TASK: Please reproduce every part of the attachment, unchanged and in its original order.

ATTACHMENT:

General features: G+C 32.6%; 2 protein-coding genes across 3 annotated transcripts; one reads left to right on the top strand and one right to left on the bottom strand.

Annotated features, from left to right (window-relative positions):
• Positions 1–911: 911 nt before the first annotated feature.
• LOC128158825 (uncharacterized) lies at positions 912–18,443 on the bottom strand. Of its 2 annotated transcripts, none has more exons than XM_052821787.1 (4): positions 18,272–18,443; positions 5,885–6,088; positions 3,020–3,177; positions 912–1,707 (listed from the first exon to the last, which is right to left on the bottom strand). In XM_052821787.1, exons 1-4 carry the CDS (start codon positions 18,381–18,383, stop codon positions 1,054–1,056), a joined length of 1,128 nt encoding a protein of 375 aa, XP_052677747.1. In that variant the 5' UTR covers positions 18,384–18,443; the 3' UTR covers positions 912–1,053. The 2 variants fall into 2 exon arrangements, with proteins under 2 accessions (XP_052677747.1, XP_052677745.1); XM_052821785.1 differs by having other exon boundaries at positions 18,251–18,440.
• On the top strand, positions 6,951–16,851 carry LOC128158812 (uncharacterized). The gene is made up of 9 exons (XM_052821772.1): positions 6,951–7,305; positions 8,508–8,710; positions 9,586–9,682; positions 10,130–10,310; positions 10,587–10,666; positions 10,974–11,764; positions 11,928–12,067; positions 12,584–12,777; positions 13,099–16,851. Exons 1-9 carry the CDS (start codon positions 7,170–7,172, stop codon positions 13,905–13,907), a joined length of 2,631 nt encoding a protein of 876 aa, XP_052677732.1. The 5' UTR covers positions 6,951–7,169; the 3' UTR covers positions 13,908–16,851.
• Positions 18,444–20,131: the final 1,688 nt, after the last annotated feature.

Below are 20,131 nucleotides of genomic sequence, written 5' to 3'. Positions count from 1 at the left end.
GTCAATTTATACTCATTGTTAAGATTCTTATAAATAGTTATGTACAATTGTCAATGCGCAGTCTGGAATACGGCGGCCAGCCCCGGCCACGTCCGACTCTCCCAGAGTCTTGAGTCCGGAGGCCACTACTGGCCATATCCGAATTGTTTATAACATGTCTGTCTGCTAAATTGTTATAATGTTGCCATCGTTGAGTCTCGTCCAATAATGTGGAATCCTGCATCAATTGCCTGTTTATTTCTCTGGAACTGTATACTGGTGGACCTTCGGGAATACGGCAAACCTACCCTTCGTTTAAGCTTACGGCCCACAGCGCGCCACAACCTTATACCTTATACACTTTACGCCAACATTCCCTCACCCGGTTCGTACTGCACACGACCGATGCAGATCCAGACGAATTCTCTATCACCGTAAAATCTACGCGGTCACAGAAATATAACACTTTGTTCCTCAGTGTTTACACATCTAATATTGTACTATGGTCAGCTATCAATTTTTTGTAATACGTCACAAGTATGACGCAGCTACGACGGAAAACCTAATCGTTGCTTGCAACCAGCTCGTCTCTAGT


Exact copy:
General features: G+C 32.6%; 2 protein-coding genes across 3 annotated transcripts; one reads left to right on the top strand and one right to left on the bottom strand.

Annotated features, from left to right (window-relative positions):
• Positions 1–911: 911 nt before the first annotated feature.
• LOC128158825 (uncharacterized) lies at positions 912–18,443 on the bottom strand. Of its 2 annotated transcripts, none has more exons than XM_052821787.1 (4): positions 18,272–18,443; positions 5,885–6,088; positions 3,020–3,177; positions 912–1,707 (listed from the first exon to the last, which is right to left on the bottom strand). In XM_052821787.1, exons 1-4 carry the CDS (start codon positions 18,381–18,383, stop codon positions 1,054–1,056), a joined length of 1,128 nt encoding a protein of 375 aa, XP_052677747.1. In that variant the 5' UTR covers positions 18,384–18,443; the 3' UTR covers positions 912–1,053. The 2 variants fall into 2 exon arrangements, with proteins under 2 accessions (XP_052677747.1, XP_052677745.1); XM_052821785.1 differs by having other exon boundaries at positions 18,251–18,440.
• On the top strand, positions 6,951–16,851 carry LOC128158812 (uncharacterized). The gene is made up of 9 exons (XM_052821772.1): positions 6,951–7,305; positions 8,508–8,710; positions 9,586–9,682; positions 10,130–10,310; positions 10,587–10,666; positions 10,974–11,764; positions 11,928–12,067; positions 12,584–12,777; positions 13,099–16,851. Exons 1-9 carry the CDS (start codon positions 7,170–7,172, stop codon positions 13,905–13,907), a joined length of 2,631 nt encoding a protein of 876 aa, XP_052677732.1. The 5' UTR covers positions 6,951–7,169; the 3' UTR covers positions 13,908–16,851.
• Positions 18,444–20,131: the final 1,688 nt, after the last annotated feature.

Below are 20,131 nucleotides of genomic sequence, written 5' to 3'. Positions count from 1 at the left end.
GTCAATTTATACTCATTGTTAAGATTCTTATAAATAGTTATGTACAATTGTCAATGCGCAGTCTGGAATACGGCGGCCAGCCCCGGCCACGTCCGACTCTCCCAGAGTCTTGAGTCCGGAGGCCACTACTGGCCATATCCGAATTGTTTATAACATGTCTGTCTGCTAAATTGTTATAATGTTGCCATCGTTGAGTCTCGTCCAATAATGTGGAATCCTGCATCAATTGCCTGTTTATTTCTCTGGAACTGTATACTGGTGGACCTTCGGGAATACGGCAAACCTACCCTTCGTTTAAGCTTACGGCCCACAGCGCGCCACAACCTTATACCTTATACACTTTACGCCAACATTCCCTCACCCGGTTCGTACTGCACACGACCGATGCAGATCCAGACGAATTCTCTATCACCGTAAAATCTACGCGGTCACAGAAATATAACACTTTGTTCCTCAGTGTTTACACATCTAATATTGTACTATGGTCAGCTATCAATTTTTTGTAATACGTCACAAGTATGACGCAGCTACGACGGAAAACCTAATCGTTGCTTGCAACCAGCTCGTCTCTAGT